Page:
The elder Rafsanjani chairs two key councils and is one of the individuals who might be capable of fomenting enough internal dissent to force change in the country's clerical leadership, Time magazine reporter Joe Klein, who just returned from Iran, said on CBS' The Early Show Wednesday.
One of the councils is the Assembly of Experts, which hold responsibility for electing Iran's Supreme Leader. It can also remove the Supreme Leader, though such a move would be unprecedented.
While Rafsanjani hasn't publicly declared support for Mousavi, he has been a political foe of Ahmadinejad in the past.
Updated 11:15 a.m. ET: New Photos Of Rally Surface
A collection of photos, reportedly from today's rally, is available on Flickr.
Updated 11:09 a.m. ET: Protest Update: Tens Of Thousands Turn Out Clad In Black
Opposition supporters poured into the streets of Tehran by the tens of thousands, according to witnesses.
Most were wearing black, as reformist Mir Hossein Mousavi had requested, to honor those killed in protests earlier in the week. Many also wore green wristbands, a symbol of solidarity within the movement, and carried flowers, witnesses said.
According to the report, demonstrators were silent until they reached Iman Khomenei Square, where some started chanting "Death to the Dictator!" and "Where are our votes!"
Click here for the updated story.
Updated 10:53 a.m. ET: Obama Walks Tightrope With Iran
The Washington Post reports on the dilemma facing the Obama administration regarding Iran, as overt support for the opposition movement might jeopardize negotiations with Ayatollah Ali over Iran's nuclear program.
Click here for the story.
Updated 10:45 a.m. ET: Rights Groups: At Least 200 Opposition Figures Arrested Or Have Vanished
International human rights groups are claiming that Iranian authorities have arrested or simply taken at least 200 prominent opposition figures throughout the country.
Click here for the story, which also includes a partial list compiled by the International Campaign for Human Rights in Iran.
Updated 10:27 a.m. ET: Group Alleges Iranian Authorities Kidnapped Patients, Tortured Students
According to the National Council of Resistance of Iran, medical workers at Hezar-Takhtekhabi Hospital in Tehran are on strike to protest the alleged kidnapping of injured opposition supporters.
The group says Iranian authorities have taken protesters from hospitals to prisons over the last few days.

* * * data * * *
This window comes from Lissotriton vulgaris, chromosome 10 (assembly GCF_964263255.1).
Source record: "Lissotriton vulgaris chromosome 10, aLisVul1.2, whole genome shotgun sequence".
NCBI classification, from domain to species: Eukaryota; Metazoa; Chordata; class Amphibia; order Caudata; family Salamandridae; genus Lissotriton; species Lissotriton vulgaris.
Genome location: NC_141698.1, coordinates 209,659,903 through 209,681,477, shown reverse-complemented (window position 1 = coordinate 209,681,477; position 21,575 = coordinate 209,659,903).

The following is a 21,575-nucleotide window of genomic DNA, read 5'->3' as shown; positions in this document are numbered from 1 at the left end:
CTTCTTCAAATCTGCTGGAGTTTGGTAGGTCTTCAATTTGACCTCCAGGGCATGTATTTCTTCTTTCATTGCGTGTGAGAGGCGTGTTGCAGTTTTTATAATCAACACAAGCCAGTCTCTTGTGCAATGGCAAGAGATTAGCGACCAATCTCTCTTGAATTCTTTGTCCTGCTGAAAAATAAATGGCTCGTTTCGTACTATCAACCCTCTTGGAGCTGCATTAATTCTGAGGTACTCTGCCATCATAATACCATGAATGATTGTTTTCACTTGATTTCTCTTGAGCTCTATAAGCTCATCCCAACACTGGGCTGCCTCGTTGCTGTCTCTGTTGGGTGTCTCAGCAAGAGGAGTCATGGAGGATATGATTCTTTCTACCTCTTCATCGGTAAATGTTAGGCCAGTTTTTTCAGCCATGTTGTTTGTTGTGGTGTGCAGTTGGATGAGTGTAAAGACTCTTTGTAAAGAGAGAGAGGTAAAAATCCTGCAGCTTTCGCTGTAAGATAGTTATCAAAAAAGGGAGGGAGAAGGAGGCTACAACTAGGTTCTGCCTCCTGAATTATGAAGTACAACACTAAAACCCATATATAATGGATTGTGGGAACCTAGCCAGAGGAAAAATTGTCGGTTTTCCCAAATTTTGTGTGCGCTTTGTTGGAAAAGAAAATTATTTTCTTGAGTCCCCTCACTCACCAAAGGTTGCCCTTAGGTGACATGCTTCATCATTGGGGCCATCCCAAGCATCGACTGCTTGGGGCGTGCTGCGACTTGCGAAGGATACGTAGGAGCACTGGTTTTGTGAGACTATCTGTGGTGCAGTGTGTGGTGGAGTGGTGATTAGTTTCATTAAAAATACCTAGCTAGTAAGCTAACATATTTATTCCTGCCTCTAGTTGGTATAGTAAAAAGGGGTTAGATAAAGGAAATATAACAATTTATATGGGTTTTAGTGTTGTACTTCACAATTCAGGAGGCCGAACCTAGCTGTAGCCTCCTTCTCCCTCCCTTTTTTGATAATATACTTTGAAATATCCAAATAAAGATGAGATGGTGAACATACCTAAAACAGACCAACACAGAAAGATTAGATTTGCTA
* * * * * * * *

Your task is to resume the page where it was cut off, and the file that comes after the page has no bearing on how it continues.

The NCRI also alleges that students arrested earlier in the week in a raid on the University of Tehran were subjected to physical and psychological torture as well as rape by authorities in Iran's Interior Ministry. The victims were told to keep quiet about their treatment by university's dean, the group says.
The NCRI describes itself on its website as "a broad coalition of democratic Iranian organizations, groups and personalities" that was founded in 1981.
Neither of these claims have been independently confirmed.
Updated 9:29 a.m. ET: Alleged Police Attack Caught On Video
YouTube video claims to show Iranian police beating a person to death. It's not clear where or when the video was shot and the status of the victim can't be confirmed:
Updated 9:19 a.m. ET: Guardian Council Invites Candidates To Emergency Meeting
Iranian state television reports that the Guardian Council has invited the presidential candidates to join an emergency meeting early next week to discuss issues surrounding the election.
Updated 9:14 a.m. ET: Protesters Rally For Fourth Straight Day
Supporters of opposition leader Mir Hossein Mousavi are back in the streets of Tehran Thursday for their fourth straight day of protest over the disputed presidential election.
Click here for the story.
Updated 8:25 a.m. ET: A Friday Prayer To Be Remembered
Iranian TV is reporting that the country's supreme leader, Ayatollah Ali Khamenei, will lead Friday prayers in Tehran. Also according to television reports, opposition presidential candidates Mir Hossein Mousavi and Mahdi Karroubi will join the crowd to hear the Ayatollah speak.
This ought to be interesting.
Many Mousavi supporters believe Khamenei is behind a dramatic robbery of the June 12 election that, according to the government, saw President Mahmoud Ahmadinejad reelected with 62 percent of the vote.